How to Know If You Live in a Flood Zone

Check your local council's flood maps

Knowing whether or not you're in a flood zone is the first step in preparing for a flood. Generally speaking, if you live in a low-lying area or nearby a river, lake, creek, or major stormwater drain, it's possible that your home is at risk of flooding.

The easiest way to check your flood risk is through your local council. Most councils have publicly available flood maps (which include historical data from previous flooding events along with flood risk modelling) and floodplain management reports online. If not, you can visit your local council in person or contact them via phone or email and request access to flood risk data.

The following state and territory governments also offer state and territory-level flood maps online:

Keep track of changes

With new construction and changes in topography, floodplains and flood zone designations can change over time. Make a plan to check for changes in your property's flood zone designation every five years or so.

Keeping an eye on your flood zone designation not only makes you better prepared for a possible flood, but it also ensures that you always have the right type and amount of flood insurance.

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Expert tip

Remembering to do something every five years isn't easy. If you think you'll have a hard time remembering, try to tie it to your milestone birthdays—whenever you reach an age that ends in a five or a zero, it's time to check your home's flood zone status.

Check live flood maps

If you live in an area with an elevated flood risk, it's always a good idea to monitor nearby rivers, creeks, and catchments during periods of heavy rainfall. This can be done pretty easily online through the Bureau of Meteorology website and Floods Near Me (New South Wales residents only).

It's also worth following your local state emergency services (SES) or territory emergency services (TES) branch on Facebook, Twitter, or whatever social news platform you use regularly. This way, you'll get timely updates about nearby floods and potential evacuation orders.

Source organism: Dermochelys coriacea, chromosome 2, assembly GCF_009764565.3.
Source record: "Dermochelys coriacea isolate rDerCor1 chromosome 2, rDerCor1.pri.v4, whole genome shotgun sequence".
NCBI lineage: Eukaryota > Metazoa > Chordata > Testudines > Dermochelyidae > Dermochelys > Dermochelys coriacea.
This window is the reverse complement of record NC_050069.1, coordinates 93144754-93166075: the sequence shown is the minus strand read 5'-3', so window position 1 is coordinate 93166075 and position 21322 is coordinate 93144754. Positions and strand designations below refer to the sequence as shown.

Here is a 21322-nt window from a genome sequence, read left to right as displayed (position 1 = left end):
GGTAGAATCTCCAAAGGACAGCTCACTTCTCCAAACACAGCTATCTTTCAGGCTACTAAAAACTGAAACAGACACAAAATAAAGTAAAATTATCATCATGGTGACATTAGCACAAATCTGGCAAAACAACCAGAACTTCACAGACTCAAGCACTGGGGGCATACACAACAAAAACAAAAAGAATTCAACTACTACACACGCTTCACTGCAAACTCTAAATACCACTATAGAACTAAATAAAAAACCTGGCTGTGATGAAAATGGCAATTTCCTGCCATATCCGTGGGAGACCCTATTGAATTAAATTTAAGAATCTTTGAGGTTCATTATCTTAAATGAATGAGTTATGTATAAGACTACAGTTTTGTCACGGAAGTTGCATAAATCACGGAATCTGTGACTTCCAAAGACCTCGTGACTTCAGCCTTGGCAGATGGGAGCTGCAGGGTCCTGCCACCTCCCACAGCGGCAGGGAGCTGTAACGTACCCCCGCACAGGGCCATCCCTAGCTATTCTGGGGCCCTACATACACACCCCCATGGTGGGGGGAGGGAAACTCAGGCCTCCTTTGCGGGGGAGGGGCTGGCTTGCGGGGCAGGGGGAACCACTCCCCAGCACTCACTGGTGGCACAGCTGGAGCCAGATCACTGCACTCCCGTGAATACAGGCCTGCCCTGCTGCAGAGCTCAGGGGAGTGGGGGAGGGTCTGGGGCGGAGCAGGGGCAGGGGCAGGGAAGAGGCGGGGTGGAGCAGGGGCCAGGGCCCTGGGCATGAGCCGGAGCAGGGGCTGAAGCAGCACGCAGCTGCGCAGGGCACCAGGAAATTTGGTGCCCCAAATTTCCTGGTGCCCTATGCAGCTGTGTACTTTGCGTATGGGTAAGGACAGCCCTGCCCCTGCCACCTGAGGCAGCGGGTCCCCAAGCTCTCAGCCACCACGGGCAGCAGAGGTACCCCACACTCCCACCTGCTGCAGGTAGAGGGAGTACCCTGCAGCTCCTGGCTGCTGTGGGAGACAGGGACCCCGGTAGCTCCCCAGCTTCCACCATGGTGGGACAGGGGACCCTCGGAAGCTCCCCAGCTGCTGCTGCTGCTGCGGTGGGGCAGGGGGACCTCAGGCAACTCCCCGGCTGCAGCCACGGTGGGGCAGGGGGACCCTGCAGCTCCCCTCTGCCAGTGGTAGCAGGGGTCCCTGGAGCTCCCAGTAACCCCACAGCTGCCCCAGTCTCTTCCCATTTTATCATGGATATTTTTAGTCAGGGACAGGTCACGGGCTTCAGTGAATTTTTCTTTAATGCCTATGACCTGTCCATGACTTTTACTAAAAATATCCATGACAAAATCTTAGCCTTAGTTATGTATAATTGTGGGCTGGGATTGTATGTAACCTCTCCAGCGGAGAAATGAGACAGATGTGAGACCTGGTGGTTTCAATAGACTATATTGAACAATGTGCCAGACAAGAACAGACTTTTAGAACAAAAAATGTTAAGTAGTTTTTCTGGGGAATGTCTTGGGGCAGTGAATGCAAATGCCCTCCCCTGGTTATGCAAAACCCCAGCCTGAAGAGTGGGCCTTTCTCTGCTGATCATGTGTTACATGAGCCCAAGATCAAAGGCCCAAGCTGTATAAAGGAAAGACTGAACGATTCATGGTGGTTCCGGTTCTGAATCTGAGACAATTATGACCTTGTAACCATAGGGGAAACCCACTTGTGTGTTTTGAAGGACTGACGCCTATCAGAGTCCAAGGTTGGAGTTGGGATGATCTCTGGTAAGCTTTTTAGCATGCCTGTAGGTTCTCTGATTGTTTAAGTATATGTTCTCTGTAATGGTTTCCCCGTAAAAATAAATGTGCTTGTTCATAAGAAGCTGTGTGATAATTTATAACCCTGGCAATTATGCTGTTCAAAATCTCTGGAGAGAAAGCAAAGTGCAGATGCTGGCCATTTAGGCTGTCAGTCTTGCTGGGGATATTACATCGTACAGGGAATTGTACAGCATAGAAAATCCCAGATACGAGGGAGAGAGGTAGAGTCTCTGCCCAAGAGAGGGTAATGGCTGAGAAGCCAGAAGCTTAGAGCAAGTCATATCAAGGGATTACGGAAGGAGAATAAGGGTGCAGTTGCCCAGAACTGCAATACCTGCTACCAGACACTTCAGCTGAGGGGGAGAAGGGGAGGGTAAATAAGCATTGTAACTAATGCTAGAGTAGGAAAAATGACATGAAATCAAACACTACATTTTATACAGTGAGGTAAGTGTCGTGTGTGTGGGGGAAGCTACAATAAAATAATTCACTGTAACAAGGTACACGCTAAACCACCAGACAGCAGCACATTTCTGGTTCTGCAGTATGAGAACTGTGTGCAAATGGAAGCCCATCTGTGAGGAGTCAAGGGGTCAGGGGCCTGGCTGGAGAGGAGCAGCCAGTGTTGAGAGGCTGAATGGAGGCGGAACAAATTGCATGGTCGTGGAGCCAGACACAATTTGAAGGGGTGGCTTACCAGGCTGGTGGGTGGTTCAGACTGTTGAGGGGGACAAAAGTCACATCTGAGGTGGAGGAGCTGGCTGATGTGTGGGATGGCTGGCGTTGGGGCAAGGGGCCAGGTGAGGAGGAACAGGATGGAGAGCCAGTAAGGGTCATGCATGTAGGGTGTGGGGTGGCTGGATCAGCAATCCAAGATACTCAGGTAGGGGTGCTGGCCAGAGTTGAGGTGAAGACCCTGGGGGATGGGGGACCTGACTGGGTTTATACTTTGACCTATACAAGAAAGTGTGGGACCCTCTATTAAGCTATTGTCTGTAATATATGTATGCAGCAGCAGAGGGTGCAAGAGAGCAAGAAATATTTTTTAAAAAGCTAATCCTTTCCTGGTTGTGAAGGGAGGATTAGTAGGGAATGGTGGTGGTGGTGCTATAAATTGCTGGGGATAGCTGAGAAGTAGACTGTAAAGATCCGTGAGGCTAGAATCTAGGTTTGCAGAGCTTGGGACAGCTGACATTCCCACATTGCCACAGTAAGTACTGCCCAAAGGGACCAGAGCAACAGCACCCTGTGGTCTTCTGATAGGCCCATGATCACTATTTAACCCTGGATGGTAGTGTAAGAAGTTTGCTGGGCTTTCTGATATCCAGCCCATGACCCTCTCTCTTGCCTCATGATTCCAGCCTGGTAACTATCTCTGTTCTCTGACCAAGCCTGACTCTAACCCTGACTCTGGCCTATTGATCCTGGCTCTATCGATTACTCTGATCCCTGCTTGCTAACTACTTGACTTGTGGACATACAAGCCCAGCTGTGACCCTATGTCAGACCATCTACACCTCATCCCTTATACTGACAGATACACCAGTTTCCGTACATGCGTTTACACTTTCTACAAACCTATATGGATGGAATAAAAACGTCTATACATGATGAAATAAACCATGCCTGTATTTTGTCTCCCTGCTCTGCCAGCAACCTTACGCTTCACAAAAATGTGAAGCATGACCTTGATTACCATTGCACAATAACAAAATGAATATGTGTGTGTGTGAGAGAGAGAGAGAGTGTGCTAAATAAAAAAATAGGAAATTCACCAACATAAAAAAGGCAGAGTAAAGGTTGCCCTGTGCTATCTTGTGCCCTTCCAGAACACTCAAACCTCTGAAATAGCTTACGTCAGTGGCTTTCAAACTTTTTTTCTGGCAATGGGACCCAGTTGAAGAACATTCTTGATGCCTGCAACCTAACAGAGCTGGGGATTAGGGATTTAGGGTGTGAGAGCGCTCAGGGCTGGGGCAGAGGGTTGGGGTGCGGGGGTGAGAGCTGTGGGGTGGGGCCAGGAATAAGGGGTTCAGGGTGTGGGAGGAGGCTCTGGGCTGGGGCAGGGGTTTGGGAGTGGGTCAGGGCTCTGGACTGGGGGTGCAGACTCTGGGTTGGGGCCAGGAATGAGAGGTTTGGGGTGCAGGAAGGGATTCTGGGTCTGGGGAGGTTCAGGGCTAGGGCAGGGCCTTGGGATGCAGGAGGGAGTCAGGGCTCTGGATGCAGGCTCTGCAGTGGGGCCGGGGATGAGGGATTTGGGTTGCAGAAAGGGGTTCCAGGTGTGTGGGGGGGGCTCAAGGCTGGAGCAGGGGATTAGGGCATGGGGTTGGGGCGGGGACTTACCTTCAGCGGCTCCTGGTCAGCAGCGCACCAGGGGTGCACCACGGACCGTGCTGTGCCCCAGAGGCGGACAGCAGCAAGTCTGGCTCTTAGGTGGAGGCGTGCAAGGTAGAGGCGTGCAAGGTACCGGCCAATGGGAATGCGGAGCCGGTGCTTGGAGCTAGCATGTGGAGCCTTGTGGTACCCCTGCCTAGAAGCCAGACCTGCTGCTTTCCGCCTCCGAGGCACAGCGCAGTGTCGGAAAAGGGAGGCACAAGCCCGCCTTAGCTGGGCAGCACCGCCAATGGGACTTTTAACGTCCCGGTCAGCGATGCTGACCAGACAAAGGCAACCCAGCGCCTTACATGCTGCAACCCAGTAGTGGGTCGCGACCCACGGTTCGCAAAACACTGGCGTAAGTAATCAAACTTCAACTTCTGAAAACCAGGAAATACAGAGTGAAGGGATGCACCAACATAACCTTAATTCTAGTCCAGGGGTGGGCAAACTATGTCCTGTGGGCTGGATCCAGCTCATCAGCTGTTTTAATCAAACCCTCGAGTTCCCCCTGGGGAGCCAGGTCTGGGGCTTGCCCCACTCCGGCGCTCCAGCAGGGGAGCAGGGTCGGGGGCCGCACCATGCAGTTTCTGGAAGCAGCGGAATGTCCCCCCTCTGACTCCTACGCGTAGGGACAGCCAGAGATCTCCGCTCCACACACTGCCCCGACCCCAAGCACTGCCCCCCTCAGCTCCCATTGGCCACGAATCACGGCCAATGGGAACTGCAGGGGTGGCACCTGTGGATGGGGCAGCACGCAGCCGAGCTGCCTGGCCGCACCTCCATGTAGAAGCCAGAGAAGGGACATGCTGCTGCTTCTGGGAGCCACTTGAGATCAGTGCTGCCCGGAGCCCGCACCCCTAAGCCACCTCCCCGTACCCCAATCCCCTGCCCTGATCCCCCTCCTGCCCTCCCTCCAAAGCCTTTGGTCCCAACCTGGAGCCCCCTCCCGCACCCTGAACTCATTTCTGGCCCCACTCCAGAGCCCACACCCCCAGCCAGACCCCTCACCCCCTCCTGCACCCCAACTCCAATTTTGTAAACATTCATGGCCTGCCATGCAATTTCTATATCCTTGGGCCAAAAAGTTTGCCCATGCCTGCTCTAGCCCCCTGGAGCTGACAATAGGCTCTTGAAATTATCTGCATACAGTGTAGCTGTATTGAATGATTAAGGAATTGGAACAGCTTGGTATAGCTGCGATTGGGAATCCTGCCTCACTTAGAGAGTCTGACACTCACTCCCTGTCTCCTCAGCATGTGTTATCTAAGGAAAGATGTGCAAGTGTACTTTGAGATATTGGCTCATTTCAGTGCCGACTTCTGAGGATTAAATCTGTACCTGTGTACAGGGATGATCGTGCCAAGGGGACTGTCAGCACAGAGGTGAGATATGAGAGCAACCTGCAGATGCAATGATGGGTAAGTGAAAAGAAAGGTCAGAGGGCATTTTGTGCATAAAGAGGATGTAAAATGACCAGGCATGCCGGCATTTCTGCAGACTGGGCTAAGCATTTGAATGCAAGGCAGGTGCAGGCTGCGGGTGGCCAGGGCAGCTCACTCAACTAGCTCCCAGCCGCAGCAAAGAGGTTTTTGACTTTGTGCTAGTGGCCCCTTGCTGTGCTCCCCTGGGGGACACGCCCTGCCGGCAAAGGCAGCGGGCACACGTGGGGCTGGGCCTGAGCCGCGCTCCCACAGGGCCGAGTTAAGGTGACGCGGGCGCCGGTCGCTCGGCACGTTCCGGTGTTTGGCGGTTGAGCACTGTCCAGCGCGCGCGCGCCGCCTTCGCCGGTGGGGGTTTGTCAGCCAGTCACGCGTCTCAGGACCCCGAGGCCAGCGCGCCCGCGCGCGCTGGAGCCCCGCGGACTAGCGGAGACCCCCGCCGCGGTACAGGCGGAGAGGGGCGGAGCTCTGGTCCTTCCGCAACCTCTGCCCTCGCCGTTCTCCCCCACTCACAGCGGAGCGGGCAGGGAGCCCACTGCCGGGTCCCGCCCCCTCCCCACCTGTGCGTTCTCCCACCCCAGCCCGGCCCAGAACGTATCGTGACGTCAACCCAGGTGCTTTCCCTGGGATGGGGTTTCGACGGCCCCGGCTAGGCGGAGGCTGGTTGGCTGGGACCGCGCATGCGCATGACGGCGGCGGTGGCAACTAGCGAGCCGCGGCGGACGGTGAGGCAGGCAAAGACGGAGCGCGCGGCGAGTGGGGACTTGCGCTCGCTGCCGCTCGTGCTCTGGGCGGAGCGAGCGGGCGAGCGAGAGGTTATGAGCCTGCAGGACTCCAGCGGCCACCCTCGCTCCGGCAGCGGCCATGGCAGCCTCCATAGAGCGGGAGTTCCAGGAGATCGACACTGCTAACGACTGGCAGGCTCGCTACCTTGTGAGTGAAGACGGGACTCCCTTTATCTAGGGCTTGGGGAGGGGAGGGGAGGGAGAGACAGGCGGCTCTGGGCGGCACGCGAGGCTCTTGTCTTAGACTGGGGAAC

Image: Screenshot from the Floods Near Me website.

How to prevent your home from flooding

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Floods aren't always caused by rainfall. Burst pipes and drain blockages can rear their ugly heads when you least suspect it. For these types of floods, one way to prevent them is using a water leak sensor, which notifies you of potential leaks.

These sensors detect leaks from appliances like your water heater and washing machine, and can also alert you to weather-related leaks in the garage or basement.

For floods caused by weather events, unfortunately, there's not a lot you can do to prevent your home from flooding if you live in an at-risk area. Sandbags can buy you some time and prevent some damage, but sometimes, the only thing you can do when facing a flood is to evacuate and move your belongings to higher ground (where possible).

Look into flood insurance

If you live in a flood zone, the next thing to do is find out if you have flood insurance. While floods are much more common than fires, not all home and contents policies cover flood damage as standard, instead offering it as an optional add-on. If you're unsure as to whether or not your insurer will cover your home and belongings in the event of a flood, check your policy's PDS or contact your provider directly.

FAQ

Disclosure obligations vary among states and territories, but in New South Wales, sellers are obligated to disclose if the land is located in a flood zone.

As for other states and territories, it's up to you as a buyer to find out the property's history—but keep in mind that even if you don't, your mortgage company will, and a flood zone designation could impact your ability to get financing.

You don't want any surprises when it's time to get a mortgage for your new home, so do the research before you make an offer.

Maybe—it depends on the property's flood zone classification and the mortgage lender. In Australia, risk-prone properties are classified by their Annual Expedient Probability (AEP), which determines the probable frequency of flooding in the area. Properties with 1% AEP might experience major flooding once in every 100 years, while those with 2% AEP might experience major flooding once in every 50 years.

For lower AEP properties, some banks may require you to have flood insurance in order for them to agree to financing. For properties with a higher AEP, banks may flat-out refuse to provide financing.

Floods are a rare occurrence, even for areas with high risk, like waterfront properties and coastal areas. A one percent chance of flooding means that your area is expected to get a devastating flood once every 100 years.

While that may not seem like a huge risk, it’s pretty high, considering the fact that an entire geographical area could be wiped out. A one percent risk should be taken seriously, especially since you don’t know where you are in that 100-year cycle.

Possibly, but having flood insurance on the property can help, because that way, potential buyers will know their options for insuring the home. You can also take proactive steps to protect your home against floods, like elevating it or taking other measures to make your home more flood-resistant.


Disclaimer
Product prices and availability are accurate as of the date/time of publish and are subject to change. Any price and availability information displayed on the retailer’s website at the time of purchase will apply to the purchase of this product. SafeWise Australia utilises paid affiliate links.
Georgia Dixon
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Georgia Dixon

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